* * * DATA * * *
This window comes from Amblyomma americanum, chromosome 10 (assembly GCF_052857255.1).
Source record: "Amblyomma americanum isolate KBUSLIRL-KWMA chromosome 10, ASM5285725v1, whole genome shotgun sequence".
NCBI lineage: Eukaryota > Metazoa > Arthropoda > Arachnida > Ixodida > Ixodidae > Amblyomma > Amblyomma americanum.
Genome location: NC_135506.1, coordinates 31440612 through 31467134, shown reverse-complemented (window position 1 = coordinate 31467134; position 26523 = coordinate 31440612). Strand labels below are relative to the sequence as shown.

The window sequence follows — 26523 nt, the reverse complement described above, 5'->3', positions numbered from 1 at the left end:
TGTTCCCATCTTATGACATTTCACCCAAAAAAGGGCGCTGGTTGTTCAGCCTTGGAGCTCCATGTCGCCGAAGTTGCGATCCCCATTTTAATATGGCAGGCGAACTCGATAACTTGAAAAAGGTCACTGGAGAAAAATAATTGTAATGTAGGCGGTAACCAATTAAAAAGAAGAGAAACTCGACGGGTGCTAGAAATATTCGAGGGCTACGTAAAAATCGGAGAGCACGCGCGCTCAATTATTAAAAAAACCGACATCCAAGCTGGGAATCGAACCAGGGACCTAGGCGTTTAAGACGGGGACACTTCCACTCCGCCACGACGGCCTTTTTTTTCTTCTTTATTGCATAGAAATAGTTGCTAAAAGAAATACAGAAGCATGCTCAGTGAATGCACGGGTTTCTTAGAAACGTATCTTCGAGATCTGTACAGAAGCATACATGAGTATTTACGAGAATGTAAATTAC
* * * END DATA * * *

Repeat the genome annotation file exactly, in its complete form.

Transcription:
This window comes from Amblyomma americanum, chromosome 10 (assembly GCF_052857255.1).
Source record: "Amblyomma americanum isolate KBUSLIRL-KWMA chromosome 10, ASM5285725v1, whole genome shotgun sequence".
NCBI lineage: Eukaryota > Metazoa > Arthropoda > Arachnida > Ixodida > Ixodidae > Amblyomma > Amblyomma americanum.
Genome location: NC_135506.1, coordinates 31440612 through 31467134, shown reverse-complemented (window position 1 = coordinate 31467134; position 26523 = coordinate 31440612). Strand labels below are relative to the sequence as shown.

The window sequence follows — 26523 nt, the reverse complement described above, 5'->3', positions numbered from 1 at the left end:
TGTTCCCATCTTATGACATTTCACCCAAAAAAGGGCGCTGGTTGTTCAGCCTTGGAGCTCCATGTCGCCGAAGTTGCGATCCCCATTTTAATATGGCAGGCGAACTCGATAACTTGAAAAAGGTCACTGGAGAAAAATAATTGTAATGTAGGCGGTAACCAATTAAAAAGAAGAGAAACTCGACGGGTGCTAGAAATATTCGAGGGCTACGTAAAAATCGGAGAGCACGCGCGCTCAATTATTAAAAAAACCGACATCCAAGCTGGGAATCGAACCAGGGACCTAGGCGTTTAAGACGGGGACACTTCCACTCCGCCACGACGGCCTTTTTTTTCTTCTTTATTGCATAGAAATAGTTGCTAAAAGAAATACAGAAGCATGCTCAGTGAATGCACGGGTTTCTTAGAAACGTATCTTCGAGATCTGTACAGAAGCATACATGAGTATTTACGAGAATGTAAATTAC